Victoria University of Wellington, New Zealand
Richard I. Walcott received the Charles A. Whitten Medal at the 2001 Fall Meeting Honors Ceremony on 12 December in San Francisco, California. The medal recognizes outstanding achievements in research on the form and dynamics of the Earth and planets.
“In the 19th century, geodesy—the measurement of the shape of the Earth—became the first part of the Earth sciences where rapid progress became possible through accurate measurement. The group who first exploited this technique on a large scale was the Indian Survey, based at Dehra Dun. Its measurements in India led to the idea of isostasy, but the group’s influence was much greater: the people it trained went all over the world making accurate geodetic measurements and thinking about the results. For a long period the survey’s research dominated the development of geodynamics and is now slowly doing so again. One of the people who has brought about this recent change is Dick Walcott, and it is partly for this reason that he is the recipient of the 1999 Charles A. Whitten Medal.
“Dick’s early research for his Ph.D. concerned the geology of the Red Hill complex in New Zealand, an ophiolite complex cut by the Alpine Fault. The origin and emplacement of such complexes have long puzzled petrologists, and his work was carried out shortly after the association of such structures with oceanic crust had been recognized. However, field studies of ophiolites are notoriously difficult, and Dick left this field when he moved to British Columbia, Canada, as a postdoctorate in 1966. A year later, he moved to the Dominion Observatory in Ottawa, where he stayed for 8 years until he returned to New Zealand in 1975.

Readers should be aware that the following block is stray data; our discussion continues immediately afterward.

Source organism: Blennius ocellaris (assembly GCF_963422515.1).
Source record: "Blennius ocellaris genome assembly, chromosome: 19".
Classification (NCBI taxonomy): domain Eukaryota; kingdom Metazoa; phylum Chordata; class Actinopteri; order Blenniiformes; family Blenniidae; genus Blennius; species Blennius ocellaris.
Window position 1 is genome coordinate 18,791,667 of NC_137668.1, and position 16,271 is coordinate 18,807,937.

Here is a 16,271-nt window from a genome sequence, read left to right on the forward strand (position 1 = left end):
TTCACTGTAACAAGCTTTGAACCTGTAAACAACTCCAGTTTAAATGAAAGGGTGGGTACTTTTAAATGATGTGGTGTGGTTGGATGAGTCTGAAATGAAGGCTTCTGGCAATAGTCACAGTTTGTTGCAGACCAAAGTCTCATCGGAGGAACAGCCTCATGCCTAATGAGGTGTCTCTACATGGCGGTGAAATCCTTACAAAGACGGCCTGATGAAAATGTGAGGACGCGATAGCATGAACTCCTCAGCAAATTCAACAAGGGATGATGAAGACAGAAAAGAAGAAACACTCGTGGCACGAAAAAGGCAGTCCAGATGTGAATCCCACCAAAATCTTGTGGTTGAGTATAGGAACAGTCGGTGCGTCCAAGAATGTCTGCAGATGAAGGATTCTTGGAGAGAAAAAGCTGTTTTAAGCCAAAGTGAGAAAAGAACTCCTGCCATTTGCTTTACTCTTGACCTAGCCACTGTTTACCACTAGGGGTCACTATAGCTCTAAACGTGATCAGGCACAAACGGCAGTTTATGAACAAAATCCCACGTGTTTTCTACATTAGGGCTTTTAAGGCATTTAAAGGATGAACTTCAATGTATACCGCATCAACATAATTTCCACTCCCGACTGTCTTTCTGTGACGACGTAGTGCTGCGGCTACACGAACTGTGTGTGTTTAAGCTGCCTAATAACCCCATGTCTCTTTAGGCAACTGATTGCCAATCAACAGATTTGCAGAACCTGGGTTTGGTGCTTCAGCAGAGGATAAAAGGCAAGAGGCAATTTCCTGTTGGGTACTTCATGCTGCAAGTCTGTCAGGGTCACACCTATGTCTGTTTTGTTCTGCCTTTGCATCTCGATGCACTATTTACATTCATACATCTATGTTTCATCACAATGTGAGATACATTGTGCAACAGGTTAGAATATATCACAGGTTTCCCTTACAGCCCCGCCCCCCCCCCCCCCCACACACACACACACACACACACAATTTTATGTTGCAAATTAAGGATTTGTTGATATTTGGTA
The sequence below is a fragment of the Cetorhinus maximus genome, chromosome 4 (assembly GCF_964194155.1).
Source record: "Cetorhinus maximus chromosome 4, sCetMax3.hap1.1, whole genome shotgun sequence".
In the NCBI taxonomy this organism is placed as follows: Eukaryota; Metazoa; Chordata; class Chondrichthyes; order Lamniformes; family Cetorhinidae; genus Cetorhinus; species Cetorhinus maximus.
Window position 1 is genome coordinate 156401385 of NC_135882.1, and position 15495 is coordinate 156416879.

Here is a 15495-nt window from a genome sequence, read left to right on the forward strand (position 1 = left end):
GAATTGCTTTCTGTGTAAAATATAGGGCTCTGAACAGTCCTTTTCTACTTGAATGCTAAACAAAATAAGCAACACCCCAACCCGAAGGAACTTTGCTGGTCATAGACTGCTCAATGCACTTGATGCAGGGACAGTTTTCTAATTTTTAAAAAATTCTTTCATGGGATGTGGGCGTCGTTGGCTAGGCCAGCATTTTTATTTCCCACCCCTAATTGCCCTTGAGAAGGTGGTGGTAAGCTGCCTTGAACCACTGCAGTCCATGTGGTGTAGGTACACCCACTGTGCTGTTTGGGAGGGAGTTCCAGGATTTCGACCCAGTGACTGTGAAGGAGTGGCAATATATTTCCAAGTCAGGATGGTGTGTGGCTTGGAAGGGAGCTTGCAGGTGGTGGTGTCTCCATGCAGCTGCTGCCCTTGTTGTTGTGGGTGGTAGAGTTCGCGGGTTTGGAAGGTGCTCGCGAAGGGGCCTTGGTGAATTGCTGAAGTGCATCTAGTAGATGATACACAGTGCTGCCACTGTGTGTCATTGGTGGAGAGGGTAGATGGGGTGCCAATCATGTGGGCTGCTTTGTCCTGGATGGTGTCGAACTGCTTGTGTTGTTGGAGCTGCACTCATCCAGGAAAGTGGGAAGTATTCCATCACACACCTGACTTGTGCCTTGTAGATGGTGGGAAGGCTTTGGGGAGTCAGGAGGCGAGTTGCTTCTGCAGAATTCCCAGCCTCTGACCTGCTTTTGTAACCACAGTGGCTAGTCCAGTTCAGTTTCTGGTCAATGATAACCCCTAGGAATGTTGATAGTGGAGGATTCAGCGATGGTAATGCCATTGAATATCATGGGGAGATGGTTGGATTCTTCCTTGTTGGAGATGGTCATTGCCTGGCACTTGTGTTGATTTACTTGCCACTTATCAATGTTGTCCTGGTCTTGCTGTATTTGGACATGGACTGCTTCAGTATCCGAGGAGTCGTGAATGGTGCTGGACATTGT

“I first met Dick at this time, when I visited the observatory. He was working on one of the classical geophysical problems of interest since the 19th century: lithospheric flexure. Dick had realized that this subject was central to understanding how plates could move. What particularly interested him was the gravity signature of flexure, and he used this to estimate the elastic thicknesses of continental and oceanic plates. His early estimates of flexural rigidity, made in the space domain, have been confirmed by studies using the much larger data sets now available and spectral techniques in the frequency domain as well as space domain modeling. These studies have confirmed the accuracy of Dick’s early estimates, which showed how thin the elastic layer is that is responsible for the rigid motion of the plates.